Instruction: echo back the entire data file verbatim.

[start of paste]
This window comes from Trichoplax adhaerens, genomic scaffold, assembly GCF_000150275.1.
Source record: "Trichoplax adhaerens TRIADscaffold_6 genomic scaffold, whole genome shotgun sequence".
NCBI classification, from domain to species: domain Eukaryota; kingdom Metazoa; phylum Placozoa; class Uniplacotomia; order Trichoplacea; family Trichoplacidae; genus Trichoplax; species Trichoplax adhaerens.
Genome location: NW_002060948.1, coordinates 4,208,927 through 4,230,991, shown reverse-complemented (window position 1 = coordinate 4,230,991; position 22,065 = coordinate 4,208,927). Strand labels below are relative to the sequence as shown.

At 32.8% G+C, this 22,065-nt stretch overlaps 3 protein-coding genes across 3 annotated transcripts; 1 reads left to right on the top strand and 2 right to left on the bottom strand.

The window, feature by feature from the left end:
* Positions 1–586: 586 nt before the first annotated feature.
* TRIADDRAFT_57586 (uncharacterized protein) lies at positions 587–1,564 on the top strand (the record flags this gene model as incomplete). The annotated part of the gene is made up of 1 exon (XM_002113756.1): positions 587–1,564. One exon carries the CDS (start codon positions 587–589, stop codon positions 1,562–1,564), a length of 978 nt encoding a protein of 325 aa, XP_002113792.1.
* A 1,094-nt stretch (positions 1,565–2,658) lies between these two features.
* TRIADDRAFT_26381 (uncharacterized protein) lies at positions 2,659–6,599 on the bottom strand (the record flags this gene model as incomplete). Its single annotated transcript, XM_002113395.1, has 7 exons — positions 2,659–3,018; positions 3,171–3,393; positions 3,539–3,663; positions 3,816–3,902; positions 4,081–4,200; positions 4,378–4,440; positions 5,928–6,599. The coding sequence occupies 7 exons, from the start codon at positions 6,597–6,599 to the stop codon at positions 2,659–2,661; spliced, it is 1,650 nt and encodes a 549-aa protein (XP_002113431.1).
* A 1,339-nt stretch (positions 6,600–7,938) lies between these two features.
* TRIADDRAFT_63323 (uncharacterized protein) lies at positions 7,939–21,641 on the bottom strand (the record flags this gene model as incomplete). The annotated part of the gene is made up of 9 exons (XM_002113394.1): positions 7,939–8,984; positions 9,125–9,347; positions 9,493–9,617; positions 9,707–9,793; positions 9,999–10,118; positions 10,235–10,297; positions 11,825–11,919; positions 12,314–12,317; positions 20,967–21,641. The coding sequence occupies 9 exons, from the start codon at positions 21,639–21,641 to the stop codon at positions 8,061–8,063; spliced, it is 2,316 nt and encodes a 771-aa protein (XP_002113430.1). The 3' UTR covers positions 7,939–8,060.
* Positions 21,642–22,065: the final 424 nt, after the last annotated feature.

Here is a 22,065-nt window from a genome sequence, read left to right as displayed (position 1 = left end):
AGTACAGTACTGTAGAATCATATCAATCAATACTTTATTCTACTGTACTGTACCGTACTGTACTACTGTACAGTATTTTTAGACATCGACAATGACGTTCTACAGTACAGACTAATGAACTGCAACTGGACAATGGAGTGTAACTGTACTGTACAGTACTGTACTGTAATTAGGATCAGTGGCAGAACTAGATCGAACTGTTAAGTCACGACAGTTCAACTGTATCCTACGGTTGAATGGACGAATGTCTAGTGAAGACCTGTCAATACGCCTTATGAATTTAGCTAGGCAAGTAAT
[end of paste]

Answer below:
This window comes from Trichoplax adhaerens, genomic scaffold, assembly GCF_000150275.1.
Source record: "Trichoplax adhaerens TRIADscaffold_6 genomic scaffold, whole genome shotgun sequence".
NCBI classification, from domain to species: domain Eukaryota; kingdom Metazoa; phylum Placozoa; class Uniplacotomia; order Trichoplacea; family Trichoplacidae; genus Trichoplax; species Trichoplax adhaerens.
Genome location: NW_002060948.1, coordinates 4,208,927 through 4,230,991, shown reverse-complemented (window position 1 = coordinate 4,230,991; position 22,065 = coordinate 4,208,927). Strand labels below are relative to the sequence as shown.

At 32.8% G+C, this 22,065-nt stretch overlaps 3 protein-coding genes across 3 annotated transcripts; 1 reads left to right on the top strand and 2 right to left on the bottom strand.

The window, feature by feature from the left end:
* Positions 1–586: 586 nt before the first annotated feature.
* TRIADDRAFT_57586 (uncharacterized protein) lies at positions 587–1,564 on the top strand (the record flags this gene model as incomplete). The annotated part of the gene is made up of 1 exon (XM_002113756.1): positions 587–1,564. One exon carries the CDS (start codon positions 587–589, stop codon positions 1,562–1,564), a length of 978 nt encoding a protein of 325 aa, XP_002113792.1.
* A 1,094-nt stretch (positions 1,565–2,658) lies between these two features.
* TRIADDRAFT_26381 (uncharacterized protein) lies at positions 2,659–6,599 on the bottom strand (the record flags this gene model as incomplete). Its single annotated transcript, XM_002113395.1, has 7 exons — positions 2,659–3,018; positions 3,171–3,393; positions 3,539–3,663; positions 3,816–3,902; positions 4,081–4,200; positions 4,378–4,440; positions 5,928–6,599. The coding sequence occupies 7 exons, from the start codon at positions 6,597–6,599 to the stop codon at positions 2,659–2,661; spliced, it is 1,650 nt and encodes a 549-aa protein (XP_002113431.1).
* A 1,339-nt stretch (positions 6,600–7,938) lies between these two features.
* TRIADDRAFT_63323 (uncharacterized protein) lies at positions 7,939–21,641 on the bottom strand (the record flags this gene model as incomplete). The annotated part of the gene is made up of 9 exons (XM_002113394.1): positions 7,939–8,984; positions 9,125–9,347; positions 9,493–9,617; positions 9,707–9,793; positions 9,999–10,118; positions 10,235–10,297; positions 11,825–11,919; positions 12,314–12,317; positions 20,967–21,641. The coding sequence occupies 9 exons, from the start codon at positions 21,639–21,641 to the stop codon at positions 8,061–8,063; spliced, it is 2,316 nt and encodes a 771-aa protein (XP_002113430.1). The 3' UTR covers positions 7,939–8,060.
* Positions 21,642–22,065: the final 424 nt, after the last annotated feature.

Here is a 22,065-nt window from a genome sequence, read left to right as displayed (position 1 = left end):
AGTACAGTACTGTAGAATCATATCAATCAATACTTTATTCTACTGTACTGTACCGTACTGTACTACTGTACAGTATTTTTAGACATCGACAATGACGTTCTACAGTACAGACTAATGAACTGCAACTGGACAATGGAGTGTAACTGTACTGTACAGTACTGTACTGTAATTAGGATCAGTGGCAGAACTAGATCGAACTGTTAAGTCACGACAGTTCAACTGTATCCTACGGTTGAATGGACGAATGTCTAGTGAAGACCTGTCAATACGCCTTATGAATTTAGCTAGGCAAGTAAT